Shivers all the way home. Still feeling cold at 8.34pm, and thinking about the morning.

12 December

I did not relish the prospect of today’s swim, nor did I enjoy it particularly. But I needed it. The wind is cold, the air is cold, the water is cold. The sun is behind a cloud and not playing today. I arrive in the mood for a scrap, bruised leg from falling off my bike, and get one.

I get out and attempt to stare down the east wind blowing across the water. It carries on and I stomp off, having fought to a standstill and not won, but not lost.


21-22 December

This has been a magical December, with a clutch of pre-dawn swims curving to and then away from the shortest day.

Winter Solstice itself brings an evening visit to the Lido under a bright full moon, almost the only light on the water. It is wonderful to dive in and swim some lengths with Imogen, who in her gloves and boots looks quite the part. She is a winter swimmer who has effortlessly taken to the water this year and is a much better swimmer than me. This festive occasion is enlivened by a lifeguard sampling a sausage roll dipped in brandy butter. Seemingly thinking the condiment is hummus, we enjoy his very north Londonish confusion.


The following morning, but before dawn at the end of the longest night I am at the pond again, walking round the paths on the perimeter waiting for it to open. Early Saturdays have become unmissable and I shall miss the dark drives over, the silence and emptiness of the Heath, buying the Times on the way home and relishing the crosswords to come.


There are only a handful of swimmers at this time. They all seem to know each other well. Perhaps that is what another ten years will get me though I am happy in my own company and probably show it. One other man puffs around, awkwardly front-crawling, head above the water. His slow progress is undeniable though. Mine is of a similar pace, and progress is somewhat shocked by even the marginal change in the water temperature. As ever, the pond is colder and softer than the lido. In the half-light the brightness of the winter snowberries catches my eye.


Christmas Eve, swimming with a pale dawn starting to glow in the corner of the sky, another shining moon with its distant landscape visible from the water. Sometimes it tries to hide behind bare, leafless trees but remains a sentinel on this circuit. Compliments of this season. The usual gentle flow of morning swimmers fools me into thinking that this is a normal day. It is a shock then at how empty the roads are running down to Kentish Town, and it becomes apparent that I’m the only one in a hurry to get things done this Monday morning. Nothing is open. The Thames still dozes with only a pair of ferries ghosting round below Blackfriars Bridge, the moon still there, a constant companion of late.

1984: three songs

In 2018 I’m not sure there has been a single great song written. Perhaps there was and I missed it. In 1984 there were at least three that have echoed down the decades. All came from England, and all from very different bands.

The Smiths – How Soon Is Now?


By 1984 The Smiths has been together for two years, and in short time had established themselves as the darlings of the indie scene, or bedsit rock if you prefer such a strange-sounding title. Does anyone even live in a bedsit anymore? Then again, is there an indie scene now? Still, The Smiths had thumped out a few singles and made enough of a hash of recording their eponymous debut album that they’d had to have another go. They still didn’t get it right. The Smiths remains one of the great almost-was albums.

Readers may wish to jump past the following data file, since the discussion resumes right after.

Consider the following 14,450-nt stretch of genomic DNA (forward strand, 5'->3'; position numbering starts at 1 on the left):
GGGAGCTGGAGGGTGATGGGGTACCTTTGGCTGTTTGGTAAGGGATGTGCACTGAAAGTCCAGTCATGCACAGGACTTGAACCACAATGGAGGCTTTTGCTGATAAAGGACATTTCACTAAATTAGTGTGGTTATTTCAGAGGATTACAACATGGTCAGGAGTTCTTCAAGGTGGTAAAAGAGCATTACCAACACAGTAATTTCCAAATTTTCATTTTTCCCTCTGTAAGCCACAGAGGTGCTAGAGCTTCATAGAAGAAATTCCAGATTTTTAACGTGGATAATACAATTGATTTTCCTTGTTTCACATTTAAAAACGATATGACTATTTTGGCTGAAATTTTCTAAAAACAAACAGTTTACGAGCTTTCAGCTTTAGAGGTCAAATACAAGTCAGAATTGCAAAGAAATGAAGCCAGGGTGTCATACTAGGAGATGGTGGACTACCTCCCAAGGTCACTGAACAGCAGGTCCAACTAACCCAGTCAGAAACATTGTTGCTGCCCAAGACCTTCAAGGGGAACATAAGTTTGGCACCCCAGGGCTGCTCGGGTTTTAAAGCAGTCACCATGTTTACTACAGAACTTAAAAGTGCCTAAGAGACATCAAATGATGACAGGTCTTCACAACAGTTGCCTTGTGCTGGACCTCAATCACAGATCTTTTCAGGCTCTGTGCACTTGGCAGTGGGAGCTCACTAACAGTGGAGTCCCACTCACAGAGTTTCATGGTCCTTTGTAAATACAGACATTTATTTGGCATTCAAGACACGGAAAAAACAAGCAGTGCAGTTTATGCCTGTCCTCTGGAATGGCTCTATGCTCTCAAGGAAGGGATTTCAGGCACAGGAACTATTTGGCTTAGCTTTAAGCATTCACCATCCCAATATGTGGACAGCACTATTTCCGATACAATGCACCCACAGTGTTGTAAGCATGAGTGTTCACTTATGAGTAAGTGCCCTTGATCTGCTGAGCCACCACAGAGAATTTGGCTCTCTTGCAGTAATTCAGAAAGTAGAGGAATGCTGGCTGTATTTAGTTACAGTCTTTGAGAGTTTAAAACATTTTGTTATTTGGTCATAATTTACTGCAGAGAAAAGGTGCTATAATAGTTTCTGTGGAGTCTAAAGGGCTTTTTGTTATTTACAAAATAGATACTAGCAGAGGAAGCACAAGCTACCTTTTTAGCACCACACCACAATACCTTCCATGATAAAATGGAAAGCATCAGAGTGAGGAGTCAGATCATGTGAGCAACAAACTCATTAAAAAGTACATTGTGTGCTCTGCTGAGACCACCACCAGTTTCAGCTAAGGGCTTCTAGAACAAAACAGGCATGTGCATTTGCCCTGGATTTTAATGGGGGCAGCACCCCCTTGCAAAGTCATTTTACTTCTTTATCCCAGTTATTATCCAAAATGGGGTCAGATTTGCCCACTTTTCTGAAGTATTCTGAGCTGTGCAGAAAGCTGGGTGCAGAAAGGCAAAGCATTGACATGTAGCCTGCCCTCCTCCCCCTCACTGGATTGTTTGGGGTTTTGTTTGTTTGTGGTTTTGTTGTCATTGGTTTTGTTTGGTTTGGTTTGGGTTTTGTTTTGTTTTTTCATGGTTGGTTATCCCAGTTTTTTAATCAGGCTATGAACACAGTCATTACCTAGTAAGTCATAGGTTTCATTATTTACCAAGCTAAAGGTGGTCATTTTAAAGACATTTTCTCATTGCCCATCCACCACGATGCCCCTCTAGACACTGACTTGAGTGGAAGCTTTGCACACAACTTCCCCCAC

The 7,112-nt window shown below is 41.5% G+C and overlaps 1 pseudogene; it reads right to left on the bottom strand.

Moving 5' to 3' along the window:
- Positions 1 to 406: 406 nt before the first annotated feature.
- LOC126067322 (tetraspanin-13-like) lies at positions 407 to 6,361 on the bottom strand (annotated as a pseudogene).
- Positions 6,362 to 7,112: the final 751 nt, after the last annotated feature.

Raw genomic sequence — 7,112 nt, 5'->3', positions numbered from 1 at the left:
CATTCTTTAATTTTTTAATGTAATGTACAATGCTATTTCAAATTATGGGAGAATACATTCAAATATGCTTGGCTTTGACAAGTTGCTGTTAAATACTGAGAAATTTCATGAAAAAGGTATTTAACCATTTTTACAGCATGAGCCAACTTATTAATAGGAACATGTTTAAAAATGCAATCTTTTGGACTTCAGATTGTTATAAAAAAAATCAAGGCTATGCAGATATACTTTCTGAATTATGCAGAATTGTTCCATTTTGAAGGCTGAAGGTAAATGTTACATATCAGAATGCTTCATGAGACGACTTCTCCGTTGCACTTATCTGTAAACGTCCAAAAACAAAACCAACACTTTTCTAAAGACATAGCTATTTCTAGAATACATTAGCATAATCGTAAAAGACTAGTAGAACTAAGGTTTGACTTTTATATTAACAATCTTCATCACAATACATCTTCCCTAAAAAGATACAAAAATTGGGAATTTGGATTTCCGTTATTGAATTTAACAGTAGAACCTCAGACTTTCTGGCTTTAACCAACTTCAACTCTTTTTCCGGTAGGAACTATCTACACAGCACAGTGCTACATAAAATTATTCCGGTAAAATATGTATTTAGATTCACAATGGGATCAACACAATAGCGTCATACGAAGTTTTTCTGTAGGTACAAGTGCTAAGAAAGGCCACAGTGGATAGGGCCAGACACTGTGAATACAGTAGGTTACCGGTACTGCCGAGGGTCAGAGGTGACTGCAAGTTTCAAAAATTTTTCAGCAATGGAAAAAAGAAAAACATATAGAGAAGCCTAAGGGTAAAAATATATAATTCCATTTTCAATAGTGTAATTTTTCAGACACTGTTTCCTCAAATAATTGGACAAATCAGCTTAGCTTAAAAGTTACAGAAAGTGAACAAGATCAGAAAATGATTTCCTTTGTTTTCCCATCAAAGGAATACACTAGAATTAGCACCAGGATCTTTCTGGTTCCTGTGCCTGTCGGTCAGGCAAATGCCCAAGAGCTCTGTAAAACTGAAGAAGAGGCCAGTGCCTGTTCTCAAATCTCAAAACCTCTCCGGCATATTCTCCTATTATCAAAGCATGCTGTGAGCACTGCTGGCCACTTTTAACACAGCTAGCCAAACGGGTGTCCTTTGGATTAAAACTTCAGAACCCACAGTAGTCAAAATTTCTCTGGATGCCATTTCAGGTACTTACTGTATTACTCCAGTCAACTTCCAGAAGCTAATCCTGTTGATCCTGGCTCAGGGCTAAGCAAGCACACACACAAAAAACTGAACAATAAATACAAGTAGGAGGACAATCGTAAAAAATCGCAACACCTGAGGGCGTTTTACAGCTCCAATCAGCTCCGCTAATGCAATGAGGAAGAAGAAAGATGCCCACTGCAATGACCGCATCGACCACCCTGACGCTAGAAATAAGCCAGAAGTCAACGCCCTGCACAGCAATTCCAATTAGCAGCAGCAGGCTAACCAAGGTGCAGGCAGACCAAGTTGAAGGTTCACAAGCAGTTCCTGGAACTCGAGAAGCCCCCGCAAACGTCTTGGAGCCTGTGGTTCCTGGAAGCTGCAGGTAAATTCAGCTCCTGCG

Hatful of Hollow, on the other hand, is a compilation of radio sessions full of the bite and edge that (I understand) characterised the bands’ live performances. And here’s How Soon Is Now? in all its non-rhetorical glory, an awkward and strongly-worded exchange in the first person, brooding over an unending dirty chord, with siren sounds and thumped drums. Or rather that was where I first found it, a teenager getting hung up on The Smiths and paying £5.50 at Camden’s Record & Tape Exchange for a copy of this life-changing record. It was second hand. Someone had sold it! Anyway, How Soon is Now? This song debuted as a b-side to William, It Was Really Nothing. On the cover is a man who could indeed be in a bedsit. A b-side, but one that must have astonished anyone who flipped over the jangly a-side to come face to face with some of Morrissey’s greatest lines. The opening line repeats and drifts through the song: ‘I am the son and the heir…’

Not only does the chorus rage of ‘You shut your mouth, how can you say, I go about things the wrong way/I am human and I need to be loved – just like everybody else does’ rightly stand in the ranks of Smiths lyrics as possibly their defining words, they are run close in the same song by the angst of the drizzling night that seethes and rages: ‘there’s a club if you’d like to go, you could meet somebody who really loves you/So you go and you stand on your own, and you leave on your own, and you go home and you cry and you want to die.’ Oh and it’s seven minutes long. It provoked such a reaction that it was re-released as an a-side and also grafted on, barbarically, to the end of the first side of The Smiths. Perhaps we should close the book on the greatest song of the 80s right there. Or perhaps not.